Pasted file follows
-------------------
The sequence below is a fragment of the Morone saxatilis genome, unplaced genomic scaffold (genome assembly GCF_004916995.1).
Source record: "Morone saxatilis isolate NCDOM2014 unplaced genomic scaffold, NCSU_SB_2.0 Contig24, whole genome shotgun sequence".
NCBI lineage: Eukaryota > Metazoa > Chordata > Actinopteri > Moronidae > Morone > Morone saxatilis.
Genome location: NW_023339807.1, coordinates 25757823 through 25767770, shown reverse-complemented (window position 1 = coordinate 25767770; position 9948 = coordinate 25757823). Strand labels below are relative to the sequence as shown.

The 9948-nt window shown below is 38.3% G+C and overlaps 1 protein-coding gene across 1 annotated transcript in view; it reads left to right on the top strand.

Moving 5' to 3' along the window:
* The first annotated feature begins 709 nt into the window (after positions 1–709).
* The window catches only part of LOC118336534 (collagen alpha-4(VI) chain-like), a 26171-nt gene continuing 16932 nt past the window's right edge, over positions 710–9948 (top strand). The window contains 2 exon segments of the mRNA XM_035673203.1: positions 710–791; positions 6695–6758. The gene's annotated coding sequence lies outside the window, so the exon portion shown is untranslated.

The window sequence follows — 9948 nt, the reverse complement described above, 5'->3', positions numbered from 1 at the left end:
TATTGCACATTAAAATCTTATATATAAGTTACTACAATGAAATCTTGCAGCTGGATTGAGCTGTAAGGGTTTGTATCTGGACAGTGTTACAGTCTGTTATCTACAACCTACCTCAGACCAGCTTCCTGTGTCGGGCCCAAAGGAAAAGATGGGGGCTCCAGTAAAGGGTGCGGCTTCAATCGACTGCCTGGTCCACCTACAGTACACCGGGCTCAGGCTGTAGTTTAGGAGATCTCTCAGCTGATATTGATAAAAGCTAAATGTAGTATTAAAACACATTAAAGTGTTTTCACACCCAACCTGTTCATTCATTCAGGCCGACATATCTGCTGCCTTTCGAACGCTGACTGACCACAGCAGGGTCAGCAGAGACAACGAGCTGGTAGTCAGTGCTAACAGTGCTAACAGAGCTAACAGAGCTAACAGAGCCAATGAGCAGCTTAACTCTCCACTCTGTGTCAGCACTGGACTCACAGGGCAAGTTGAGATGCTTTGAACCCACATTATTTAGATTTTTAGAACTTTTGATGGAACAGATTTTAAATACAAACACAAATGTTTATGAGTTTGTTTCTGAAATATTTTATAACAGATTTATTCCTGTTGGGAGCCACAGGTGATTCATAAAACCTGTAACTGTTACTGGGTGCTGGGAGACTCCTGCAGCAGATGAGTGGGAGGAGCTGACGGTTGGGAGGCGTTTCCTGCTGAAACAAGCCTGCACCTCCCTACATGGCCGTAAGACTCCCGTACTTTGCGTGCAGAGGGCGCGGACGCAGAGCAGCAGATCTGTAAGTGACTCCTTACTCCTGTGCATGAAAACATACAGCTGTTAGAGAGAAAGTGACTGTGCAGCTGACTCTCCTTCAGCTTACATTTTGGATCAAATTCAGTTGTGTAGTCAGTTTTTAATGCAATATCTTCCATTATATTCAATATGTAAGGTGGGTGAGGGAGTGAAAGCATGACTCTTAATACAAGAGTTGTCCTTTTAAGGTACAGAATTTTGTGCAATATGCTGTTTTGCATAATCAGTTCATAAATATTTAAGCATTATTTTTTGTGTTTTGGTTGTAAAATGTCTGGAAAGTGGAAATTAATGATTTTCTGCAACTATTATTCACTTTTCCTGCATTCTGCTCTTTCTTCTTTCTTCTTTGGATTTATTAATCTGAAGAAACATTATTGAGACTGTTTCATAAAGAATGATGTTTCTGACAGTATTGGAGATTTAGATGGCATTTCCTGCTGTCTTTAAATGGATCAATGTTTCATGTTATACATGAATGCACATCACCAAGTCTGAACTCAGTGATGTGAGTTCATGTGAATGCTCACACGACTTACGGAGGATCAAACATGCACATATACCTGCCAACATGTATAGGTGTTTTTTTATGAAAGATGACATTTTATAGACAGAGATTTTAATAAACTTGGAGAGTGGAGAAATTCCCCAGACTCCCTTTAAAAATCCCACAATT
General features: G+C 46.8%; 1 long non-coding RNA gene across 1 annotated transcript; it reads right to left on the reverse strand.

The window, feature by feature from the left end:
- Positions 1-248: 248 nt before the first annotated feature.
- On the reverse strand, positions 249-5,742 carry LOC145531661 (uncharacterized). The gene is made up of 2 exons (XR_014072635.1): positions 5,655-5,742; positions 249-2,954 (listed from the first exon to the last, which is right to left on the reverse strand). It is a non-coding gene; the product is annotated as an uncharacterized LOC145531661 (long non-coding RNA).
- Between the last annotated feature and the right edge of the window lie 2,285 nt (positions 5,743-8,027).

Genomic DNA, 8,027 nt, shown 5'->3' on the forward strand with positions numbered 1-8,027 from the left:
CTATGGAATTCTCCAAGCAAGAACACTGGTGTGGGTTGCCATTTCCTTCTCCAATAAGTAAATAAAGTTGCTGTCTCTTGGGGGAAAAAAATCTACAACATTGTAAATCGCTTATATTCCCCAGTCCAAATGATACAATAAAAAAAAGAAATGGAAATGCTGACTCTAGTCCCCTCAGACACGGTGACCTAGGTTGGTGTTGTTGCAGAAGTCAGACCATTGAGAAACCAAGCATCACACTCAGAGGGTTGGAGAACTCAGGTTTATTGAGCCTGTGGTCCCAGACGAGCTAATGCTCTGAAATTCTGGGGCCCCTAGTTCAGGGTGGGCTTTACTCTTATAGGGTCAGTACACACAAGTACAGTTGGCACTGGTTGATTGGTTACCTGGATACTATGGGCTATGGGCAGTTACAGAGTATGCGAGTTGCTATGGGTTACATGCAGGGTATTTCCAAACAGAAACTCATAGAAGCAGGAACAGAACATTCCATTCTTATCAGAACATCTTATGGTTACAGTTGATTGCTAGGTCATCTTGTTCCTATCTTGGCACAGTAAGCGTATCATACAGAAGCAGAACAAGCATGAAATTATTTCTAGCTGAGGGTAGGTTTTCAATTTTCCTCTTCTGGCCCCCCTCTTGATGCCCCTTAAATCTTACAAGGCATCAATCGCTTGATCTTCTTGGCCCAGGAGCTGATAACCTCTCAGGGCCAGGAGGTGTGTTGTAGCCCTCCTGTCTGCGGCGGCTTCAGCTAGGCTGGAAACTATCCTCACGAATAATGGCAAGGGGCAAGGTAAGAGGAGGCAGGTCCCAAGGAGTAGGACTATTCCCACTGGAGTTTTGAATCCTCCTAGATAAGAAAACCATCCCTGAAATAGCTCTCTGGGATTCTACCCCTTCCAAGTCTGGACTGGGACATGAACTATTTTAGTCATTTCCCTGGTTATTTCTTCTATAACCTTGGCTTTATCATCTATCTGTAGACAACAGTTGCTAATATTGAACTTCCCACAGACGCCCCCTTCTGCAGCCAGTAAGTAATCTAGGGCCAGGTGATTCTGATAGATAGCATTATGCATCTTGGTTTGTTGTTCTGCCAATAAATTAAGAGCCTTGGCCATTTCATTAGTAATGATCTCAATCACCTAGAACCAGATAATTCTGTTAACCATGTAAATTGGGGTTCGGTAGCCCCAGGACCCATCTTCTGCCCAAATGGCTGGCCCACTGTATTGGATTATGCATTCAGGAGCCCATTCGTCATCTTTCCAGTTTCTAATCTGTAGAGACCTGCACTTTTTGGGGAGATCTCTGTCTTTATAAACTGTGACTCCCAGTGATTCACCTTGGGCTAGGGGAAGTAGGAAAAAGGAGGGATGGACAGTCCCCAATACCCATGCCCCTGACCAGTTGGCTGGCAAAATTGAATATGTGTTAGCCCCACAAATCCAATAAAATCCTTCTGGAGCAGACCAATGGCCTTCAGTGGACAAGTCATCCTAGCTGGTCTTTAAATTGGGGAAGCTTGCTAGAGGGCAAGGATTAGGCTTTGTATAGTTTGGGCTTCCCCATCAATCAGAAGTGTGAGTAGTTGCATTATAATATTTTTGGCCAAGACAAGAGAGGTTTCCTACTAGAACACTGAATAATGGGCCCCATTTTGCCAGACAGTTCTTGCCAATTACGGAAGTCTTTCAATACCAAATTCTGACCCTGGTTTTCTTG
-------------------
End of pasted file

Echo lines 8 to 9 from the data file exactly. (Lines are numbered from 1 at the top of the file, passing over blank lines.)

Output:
* The window catches only part of LOC118336534 (collagen alpha-4(VI) chain-like), a 26171-nt gene continuing 16932 nt past the window's right edge, over positions 710–9948 (top strand). The window contains 2 exon segments of the mRNA XM_035673203.1: positions 710–791; positions 6695–6758. The gene's annotated coding sequence lies outside the window, so the exon portion shown is untranslated.

The window sequence follows — 9948 nt, the reverse complement described above, 5'->3', positions numbered from 1 at the left end: